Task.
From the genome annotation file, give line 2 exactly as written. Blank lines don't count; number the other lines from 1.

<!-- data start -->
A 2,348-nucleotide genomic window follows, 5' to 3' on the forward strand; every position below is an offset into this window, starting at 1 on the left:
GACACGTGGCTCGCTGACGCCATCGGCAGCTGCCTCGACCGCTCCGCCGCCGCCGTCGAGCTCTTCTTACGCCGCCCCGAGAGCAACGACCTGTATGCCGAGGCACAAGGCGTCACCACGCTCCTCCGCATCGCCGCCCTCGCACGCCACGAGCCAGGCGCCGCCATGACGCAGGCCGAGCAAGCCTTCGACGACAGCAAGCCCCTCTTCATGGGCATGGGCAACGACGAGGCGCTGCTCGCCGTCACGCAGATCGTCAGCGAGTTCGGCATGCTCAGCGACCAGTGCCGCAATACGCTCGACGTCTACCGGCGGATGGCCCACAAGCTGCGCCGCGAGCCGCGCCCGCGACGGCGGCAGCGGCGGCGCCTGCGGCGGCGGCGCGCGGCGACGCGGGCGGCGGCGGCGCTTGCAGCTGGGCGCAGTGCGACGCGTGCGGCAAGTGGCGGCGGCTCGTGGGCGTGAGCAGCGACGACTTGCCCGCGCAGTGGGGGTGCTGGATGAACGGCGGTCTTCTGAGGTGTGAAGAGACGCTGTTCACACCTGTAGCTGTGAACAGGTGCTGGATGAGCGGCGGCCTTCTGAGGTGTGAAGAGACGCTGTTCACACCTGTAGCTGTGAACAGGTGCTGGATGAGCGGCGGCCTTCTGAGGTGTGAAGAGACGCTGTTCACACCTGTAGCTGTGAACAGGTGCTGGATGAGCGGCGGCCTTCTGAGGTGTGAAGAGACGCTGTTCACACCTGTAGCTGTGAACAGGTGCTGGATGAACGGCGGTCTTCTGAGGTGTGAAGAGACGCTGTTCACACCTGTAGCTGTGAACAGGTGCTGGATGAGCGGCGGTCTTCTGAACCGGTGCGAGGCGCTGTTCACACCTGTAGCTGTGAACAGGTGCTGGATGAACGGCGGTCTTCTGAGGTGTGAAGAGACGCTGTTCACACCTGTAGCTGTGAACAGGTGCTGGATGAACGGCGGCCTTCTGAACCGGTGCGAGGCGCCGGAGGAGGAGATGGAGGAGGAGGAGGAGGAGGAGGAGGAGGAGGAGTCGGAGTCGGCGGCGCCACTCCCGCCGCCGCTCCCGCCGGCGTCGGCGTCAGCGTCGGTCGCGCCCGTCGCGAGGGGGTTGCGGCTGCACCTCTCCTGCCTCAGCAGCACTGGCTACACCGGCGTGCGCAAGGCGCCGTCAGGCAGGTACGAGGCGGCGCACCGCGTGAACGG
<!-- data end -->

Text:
GACACGTGGCTCGCTGACGCCATCGGCAGCTGCCTCGACCGCTCCGCCGCCGCCGTCGAGCTCTTCTTACGCCGCCCCGAGAGCAACGACCTGTATGCCGAGGCACAAGGCGTCACCACGCTCCTCCGCATCGCCGCCCTCGCACGCCACGAGCCAGGCGCCGCCATGACGCAGGCCGAGCAAGCCTTCGACGACAGCAAGCCCCTCTTCATGGGCATGGGCAACGACGAGGCGCTGCTCGCCGTCACGCAGATCGTCAGCGAGTTCGGCATGCTCAGCGACCAGTGCCGCAATACGCTCGACGTCTACCGGCGGATGGCCCACAAGCTGCGCCGCGAGCCGCGCCCGCGACGGCGGCAGCGGCGGCGCCTGCGGCGGCGGCGCGCGGCGACGCGGGCGGCGGCGGCGCTTGCAGCTGGGCGCAGTGCGACGCGTGCGGCAAGTGGCGGCGGCTCGTGGGCGTGAGCAGCGACGACTTGCCCGCGCAGTGGGGGTGCTGGATGAACGGCGGTCTTCTGAGGTGTGAAGAGACGCTGTTCACACCTGTAGCTGTGAACAGGTGCTGGATGAGCGGCGGCCTTCTGAGGTGTGAAGAGACGCTGTTCACACCTGTAGCTGTGAACAGGTGCTGGATGAGCGGCGGCCTTCTGAGGTGTGAAGAGACGCTGTTCACACCTGTAGCTGTGAACAGGTGCTGGATGAGCGGCGGCCTTCTGAGGTGTGAAGAGACGCTGTTCACACCTGTAGCTGTGAACAGGTGCTGGATGAACGGCGGTCTTCTGAGGTGTGAAGAGACGCTGTTCACACCTGTAGCTGTGAACAGGTGCTGGATGAGCGGCGGTCTTCTGAACCGGTGCGAGGCGCTGTTCACACCTGTAGCTGTGAACAGGTGCTGGATGAACGGCGGTCTTCTGAGGTGTGAAGAGACGCTGTTCACACCTGTAGCTGTGAACAGGTGCTGGATGAACGGCGGCCTTCTGAACCGGTGCGAGGCGCCGGAGGAGGAGATGGAGGAGGAGGAGGAGGAGGAGGAGGAGGAGGAGTCGGAGTCGGCGGCGCCACTCCCGCCGCCGCTCCCGCCGGCGTCGGCGTCAGCGTCGGTCGCGCCCGTCGCGAGGGGGTTGCGGCTGCACCTCTCCTGCCTCAGCAGCACTGGCTACACCGGCGTGCGCAAGGCGCCGTCAGGCAGGTACGAGGCGGCGCACCGCGTGAACGG